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Odisha Sun Times Bureau
Bhubaneswar, May 31:

 The hardened hands that held the plough, fed muri to Odisha Governor Dr. Senayangba Chubatoshi Jamir in front of a rapt audience in a glittery function at a posh hotel in the Odisha capital. The function had many eminent guests including senior Congress and leader Niranjan Patnaik, Editor of Sambad Soumya Ranjan Patnaik, social activist Padma Shri Tulasi Munda, Joint Director of Eastern Media Limited Monica Nayyar Patnaik on stage. Sixty-year-old Shantilata Raoul of village Suga of Balasore district in Odisha was felicitated by Sambad and Aama Odisha yesterday.
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Married at a tender age of seven and widowed at 25 this woman showcased the combination of grit and determination of raw courage in the face of adversity. She became the mother to a son and a daughter and helped her husband with his farming but fate had something else in store for her. He succumbed to jaundice and Shantilata was left all alone to fend for her two kids and her mother-in-law.
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In the black grief of widowhood she decided to continue with farming which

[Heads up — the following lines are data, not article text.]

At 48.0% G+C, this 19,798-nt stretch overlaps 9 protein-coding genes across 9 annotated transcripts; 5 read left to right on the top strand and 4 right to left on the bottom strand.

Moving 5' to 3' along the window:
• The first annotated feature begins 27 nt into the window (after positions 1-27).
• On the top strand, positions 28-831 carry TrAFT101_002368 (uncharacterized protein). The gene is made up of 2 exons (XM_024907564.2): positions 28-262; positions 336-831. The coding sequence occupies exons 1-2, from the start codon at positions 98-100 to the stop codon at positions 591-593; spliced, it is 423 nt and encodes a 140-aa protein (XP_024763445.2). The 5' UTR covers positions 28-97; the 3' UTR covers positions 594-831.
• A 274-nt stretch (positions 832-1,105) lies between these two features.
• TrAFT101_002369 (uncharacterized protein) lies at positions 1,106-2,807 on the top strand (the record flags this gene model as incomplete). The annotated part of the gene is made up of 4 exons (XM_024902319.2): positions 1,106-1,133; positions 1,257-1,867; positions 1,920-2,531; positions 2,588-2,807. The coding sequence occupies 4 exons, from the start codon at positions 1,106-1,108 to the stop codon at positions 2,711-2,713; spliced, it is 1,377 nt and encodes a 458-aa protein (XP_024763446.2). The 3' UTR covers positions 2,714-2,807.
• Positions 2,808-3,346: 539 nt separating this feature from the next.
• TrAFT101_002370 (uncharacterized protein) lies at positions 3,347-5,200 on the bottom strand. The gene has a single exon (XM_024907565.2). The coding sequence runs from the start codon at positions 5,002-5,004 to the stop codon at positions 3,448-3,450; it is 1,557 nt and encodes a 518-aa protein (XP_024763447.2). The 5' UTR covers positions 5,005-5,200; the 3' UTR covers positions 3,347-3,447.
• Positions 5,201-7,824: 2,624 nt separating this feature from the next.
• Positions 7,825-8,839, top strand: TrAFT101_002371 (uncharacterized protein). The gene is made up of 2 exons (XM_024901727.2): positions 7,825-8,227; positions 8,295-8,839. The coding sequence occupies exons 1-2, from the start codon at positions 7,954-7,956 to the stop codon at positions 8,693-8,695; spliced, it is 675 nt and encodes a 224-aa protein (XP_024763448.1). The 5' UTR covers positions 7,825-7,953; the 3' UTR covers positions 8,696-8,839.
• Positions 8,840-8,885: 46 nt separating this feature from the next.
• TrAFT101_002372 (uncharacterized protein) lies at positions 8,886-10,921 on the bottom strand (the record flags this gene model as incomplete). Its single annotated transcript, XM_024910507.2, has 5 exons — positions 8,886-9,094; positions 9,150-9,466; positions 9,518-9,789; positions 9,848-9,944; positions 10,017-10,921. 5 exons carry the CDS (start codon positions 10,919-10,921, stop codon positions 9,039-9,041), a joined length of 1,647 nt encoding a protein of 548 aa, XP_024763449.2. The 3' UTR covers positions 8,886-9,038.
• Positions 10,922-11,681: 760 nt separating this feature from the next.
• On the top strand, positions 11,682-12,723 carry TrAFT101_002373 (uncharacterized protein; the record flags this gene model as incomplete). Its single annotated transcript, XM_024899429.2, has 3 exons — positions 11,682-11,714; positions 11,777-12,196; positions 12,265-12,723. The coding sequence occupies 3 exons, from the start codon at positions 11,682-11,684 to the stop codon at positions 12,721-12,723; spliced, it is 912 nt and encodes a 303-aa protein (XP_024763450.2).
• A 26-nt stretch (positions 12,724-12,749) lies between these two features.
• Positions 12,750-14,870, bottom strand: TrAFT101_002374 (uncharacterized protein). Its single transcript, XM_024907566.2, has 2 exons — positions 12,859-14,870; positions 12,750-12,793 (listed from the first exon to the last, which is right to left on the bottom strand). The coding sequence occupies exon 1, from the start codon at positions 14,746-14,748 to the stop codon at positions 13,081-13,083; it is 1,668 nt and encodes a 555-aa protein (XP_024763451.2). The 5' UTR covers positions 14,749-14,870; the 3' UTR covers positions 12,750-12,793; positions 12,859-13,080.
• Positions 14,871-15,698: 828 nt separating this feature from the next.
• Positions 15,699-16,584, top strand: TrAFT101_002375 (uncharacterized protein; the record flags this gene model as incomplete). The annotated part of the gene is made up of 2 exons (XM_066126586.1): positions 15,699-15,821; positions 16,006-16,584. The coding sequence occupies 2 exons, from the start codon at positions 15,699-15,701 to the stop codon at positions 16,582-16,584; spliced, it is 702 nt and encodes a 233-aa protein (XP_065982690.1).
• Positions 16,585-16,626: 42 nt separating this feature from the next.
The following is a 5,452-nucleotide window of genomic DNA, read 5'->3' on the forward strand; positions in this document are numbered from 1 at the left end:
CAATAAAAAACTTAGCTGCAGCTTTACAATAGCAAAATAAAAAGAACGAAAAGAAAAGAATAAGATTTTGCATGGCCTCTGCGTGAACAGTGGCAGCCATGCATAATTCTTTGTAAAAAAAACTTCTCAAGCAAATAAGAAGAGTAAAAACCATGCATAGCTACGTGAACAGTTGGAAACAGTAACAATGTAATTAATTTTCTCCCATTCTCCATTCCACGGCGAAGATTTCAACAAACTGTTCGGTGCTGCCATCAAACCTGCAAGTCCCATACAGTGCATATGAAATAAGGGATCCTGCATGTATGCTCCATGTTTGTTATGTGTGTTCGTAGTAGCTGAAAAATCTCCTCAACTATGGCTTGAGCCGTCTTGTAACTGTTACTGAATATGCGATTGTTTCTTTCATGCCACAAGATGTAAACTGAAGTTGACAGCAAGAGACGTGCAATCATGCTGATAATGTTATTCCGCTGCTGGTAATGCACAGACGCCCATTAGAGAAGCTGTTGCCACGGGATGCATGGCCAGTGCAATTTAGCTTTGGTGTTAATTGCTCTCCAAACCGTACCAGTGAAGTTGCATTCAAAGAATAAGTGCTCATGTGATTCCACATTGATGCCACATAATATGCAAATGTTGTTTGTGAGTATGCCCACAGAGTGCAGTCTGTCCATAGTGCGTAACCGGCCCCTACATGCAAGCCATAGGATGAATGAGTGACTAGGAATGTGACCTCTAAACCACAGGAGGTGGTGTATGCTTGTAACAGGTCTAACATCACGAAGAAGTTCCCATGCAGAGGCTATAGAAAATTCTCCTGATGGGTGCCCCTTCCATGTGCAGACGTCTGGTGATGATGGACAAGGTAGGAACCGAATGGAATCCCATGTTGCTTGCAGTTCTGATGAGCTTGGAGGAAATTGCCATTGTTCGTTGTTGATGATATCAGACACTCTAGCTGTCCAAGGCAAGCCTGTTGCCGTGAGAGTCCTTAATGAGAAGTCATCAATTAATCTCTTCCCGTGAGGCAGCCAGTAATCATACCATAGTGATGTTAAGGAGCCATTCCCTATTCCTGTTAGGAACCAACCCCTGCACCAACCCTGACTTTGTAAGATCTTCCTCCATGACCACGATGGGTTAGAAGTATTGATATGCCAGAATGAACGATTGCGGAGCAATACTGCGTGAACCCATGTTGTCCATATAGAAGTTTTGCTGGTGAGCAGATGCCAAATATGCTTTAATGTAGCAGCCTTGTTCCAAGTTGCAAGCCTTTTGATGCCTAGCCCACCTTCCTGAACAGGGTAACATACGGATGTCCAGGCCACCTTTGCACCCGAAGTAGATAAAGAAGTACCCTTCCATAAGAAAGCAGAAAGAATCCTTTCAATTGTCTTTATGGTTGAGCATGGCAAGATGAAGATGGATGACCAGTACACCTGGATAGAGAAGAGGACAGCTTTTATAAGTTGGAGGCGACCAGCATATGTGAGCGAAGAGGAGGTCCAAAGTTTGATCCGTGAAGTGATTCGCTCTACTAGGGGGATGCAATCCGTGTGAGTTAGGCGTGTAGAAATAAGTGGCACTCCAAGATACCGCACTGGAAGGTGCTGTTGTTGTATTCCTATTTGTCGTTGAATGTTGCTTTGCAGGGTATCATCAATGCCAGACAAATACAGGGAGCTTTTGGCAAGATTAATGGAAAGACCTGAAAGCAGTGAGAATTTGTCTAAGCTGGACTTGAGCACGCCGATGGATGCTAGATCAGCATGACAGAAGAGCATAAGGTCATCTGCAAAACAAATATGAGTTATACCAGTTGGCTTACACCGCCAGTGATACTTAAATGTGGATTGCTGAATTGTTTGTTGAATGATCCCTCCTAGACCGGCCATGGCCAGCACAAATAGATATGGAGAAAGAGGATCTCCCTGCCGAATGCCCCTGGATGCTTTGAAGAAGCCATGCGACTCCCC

was unheard of as it was a man’s work! Heedless to the gossipmongers, she single-handedly plunged in and elked out a living for her family. She got her son married
and thought that she could rest, but again fate struck her a blow. Her son left
for Kolkata and settled there with his second wife while Shantilata had to take
care of an emotionally shattered daughter-in-law and a grand daughter.
In the earlier days, Shantilata ploughed the fields with her own gnarled hands but
today she rents a power tiller to do so. From tilling to harvesting, she is present on the field like a constant guardia taking care of each tiny little detail. When not in the field she is making her rounds selling home-made muri (puffed rice) in the nearby villages.
When asked about the farmer deaths in Odisha, she replied, “I will never give up being a farmer and accept defeat. You have to take the bull by its horns then only you will achieve success.”
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Her grand daughter Sangita who studies in the seventh standard is a big granny’s fan. “I want to become like my grandma. I have never felt my father’s absence and she always gives me whatever I need,” she said.
Shantilata‘s daughter-in-law lives a life swinging between depression and
normalcy. “My mother-in-law is the man of the house and takes care of us. I feel
safe because of her and try to help her whenever and however I can,”she said
teary-eyed.
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Shantilata is not a creeper but a full-grown oak tree giving food and shelter to her
family. Age does not scare her and her energy level can challenge any youngster. Picking up a heavy sack of fertiliser and balancing it on her head, her dreams are filled with verdant green paddy fields turning golden in the summer sun.
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An extraordinary Odia woman who is full of guts and is an inspiration to many
others. We salute her!